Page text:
A bit of background here - Robert Downey was what was known as an underground filmmaker, based in New York City in the Sixties. Several of those films have been issued as part of a set by Criterion. One of the early films, Chafed Elbows was successful enough for Downey to make his only film that was a critical and commercial hit on a national scale, Putney Swope, in 1969. The time was right for a satire on Madison Avenue and Black power. Pound, produced for United Artists, with live people as dogs in a, yes, pound, came and went. Neophyte producer Cyma Rubin was still hoping lightning would strike twice, with Downey given a budget of nearly a million dollars to write and direct Greaser's Palace. Keep in mind that Putney Swope was made on a budget reported at $120,000.

As it turned out Greaser's Palace had a polarizing response of those who loved it or hated it. The new blu-ray comes with notes by Jonathan Demme who connected with the absurd sense of humor. I also saw the film at the time of initial release, but save for a few moments find the film more funny peculiar, kind of like the friend or acquaintance that tells a story with a few forced chuckles, capping his conclusion with a line like, "I guess who had to be there". Downey's film is a parody of westerns mixed with some religious symbolism which may have worked on paper, but is only effective intermittently on screen.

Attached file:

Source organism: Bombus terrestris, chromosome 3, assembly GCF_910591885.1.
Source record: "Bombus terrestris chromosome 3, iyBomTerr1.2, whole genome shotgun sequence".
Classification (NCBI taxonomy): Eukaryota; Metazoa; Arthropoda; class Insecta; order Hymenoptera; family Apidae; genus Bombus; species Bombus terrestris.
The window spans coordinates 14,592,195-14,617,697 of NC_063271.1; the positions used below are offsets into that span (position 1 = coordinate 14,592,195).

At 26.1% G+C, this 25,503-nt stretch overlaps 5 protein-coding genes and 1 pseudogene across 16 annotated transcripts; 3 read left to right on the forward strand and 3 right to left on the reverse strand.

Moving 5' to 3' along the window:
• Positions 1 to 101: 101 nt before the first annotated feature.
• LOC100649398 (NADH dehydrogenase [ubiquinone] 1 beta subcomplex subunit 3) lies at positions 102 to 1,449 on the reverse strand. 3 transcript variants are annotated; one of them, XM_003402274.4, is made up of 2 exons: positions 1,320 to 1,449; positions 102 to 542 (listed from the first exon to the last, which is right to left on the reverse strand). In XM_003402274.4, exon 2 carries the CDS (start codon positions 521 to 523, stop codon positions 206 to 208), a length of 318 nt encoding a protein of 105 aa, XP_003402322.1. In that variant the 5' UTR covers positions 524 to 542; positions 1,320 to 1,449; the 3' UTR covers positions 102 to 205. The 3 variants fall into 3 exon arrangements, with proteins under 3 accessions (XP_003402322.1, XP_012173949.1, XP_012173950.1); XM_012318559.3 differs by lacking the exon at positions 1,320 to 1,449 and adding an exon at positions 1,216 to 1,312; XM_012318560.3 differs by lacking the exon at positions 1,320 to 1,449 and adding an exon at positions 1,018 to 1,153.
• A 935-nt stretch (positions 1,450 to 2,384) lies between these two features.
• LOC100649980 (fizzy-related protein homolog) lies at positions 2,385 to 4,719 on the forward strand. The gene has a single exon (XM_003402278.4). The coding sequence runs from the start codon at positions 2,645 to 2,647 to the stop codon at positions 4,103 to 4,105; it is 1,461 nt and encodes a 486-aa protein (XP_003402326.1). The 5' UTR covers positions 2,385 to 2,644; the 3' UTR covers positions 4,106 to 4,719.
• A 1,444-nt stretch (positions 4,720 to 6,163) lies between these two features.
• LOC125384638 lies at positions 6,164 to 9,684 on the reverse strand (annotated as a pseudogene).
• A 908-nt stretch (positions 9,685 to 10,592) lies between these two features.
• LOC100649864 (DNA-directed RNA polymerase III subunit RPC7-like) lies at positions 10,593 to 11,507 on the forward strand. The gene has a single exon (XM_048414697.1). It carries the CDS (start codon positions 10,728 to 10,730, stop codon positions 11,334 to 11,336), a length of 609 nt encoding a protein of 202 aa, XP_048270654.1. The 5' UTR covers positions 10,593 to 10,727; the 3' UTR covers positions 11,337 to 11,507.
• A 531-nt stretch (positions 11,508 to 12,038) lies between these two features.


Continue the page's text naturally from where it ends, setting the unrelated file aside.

The title is a play on Caesar's Palace, with a small western town run by Seaweedhead Greaser. The town's populace is primarily grizzled old men. The only woman is daughter Cholera, who provides entertainment with singing followed by briefly exposing her crotch to the appreciative audience. Jessy, parachuting into town wearing an anachronistic zoot suit and large pink fedora, may or may not be the messiah.

Among the better moments are when Jessy, played by Allan Arbus, comes to the shack of Herve Villechaize, a gay Mexican bandit wearing an oversized sombrero. There is something unexpectedly touching seeing Villechaize inch up next to Arbus with romantic longing. In a later scene, a pioneer woman, barely surviving an Indian attack, crawls across the desert, pulls an arrow out of her bleeding leg, only to have another arrow shot into the exact same spot.

The blu-ray comes with a short interview conducted by writer Rudy Wurlitzer with Downey, discussing the history of the film. One of interesting anecdotes is that some of the casting was done near the office of Jack Nicholson, resulting in the casting of Luana Anders as Cholera and a topless Toni Basil as an Indian girl. Another notable credit is that of Jack Nitzsche for the song lyrics and music, one of his first film scores, with songs that almost sound authentic for the era.

June 12, 2018

The Woman in the Window

woman in window poster 2.jpg

Fritz Lang - 1944
KL Studio Classics BD Region A

First off, I'm going to assume that anyone who reads this is already familiar with the movie, or the story and plot twist at the end. I also have to say that I don't think I have to much to say that hasn't been said before or better by others. As far as commentary tracks go, there is a certain amount of trepidation on my part, with some almost disastrously improvised by people who are audibly scrambling for their notes or stating "facts" that can be disproven with a little research. Imogen Sara Smith knows her stuff, and her commentary track is definitely worth a listen, even if you've seen Woman in the Window multiple times as I have prior to the new blu-ray release.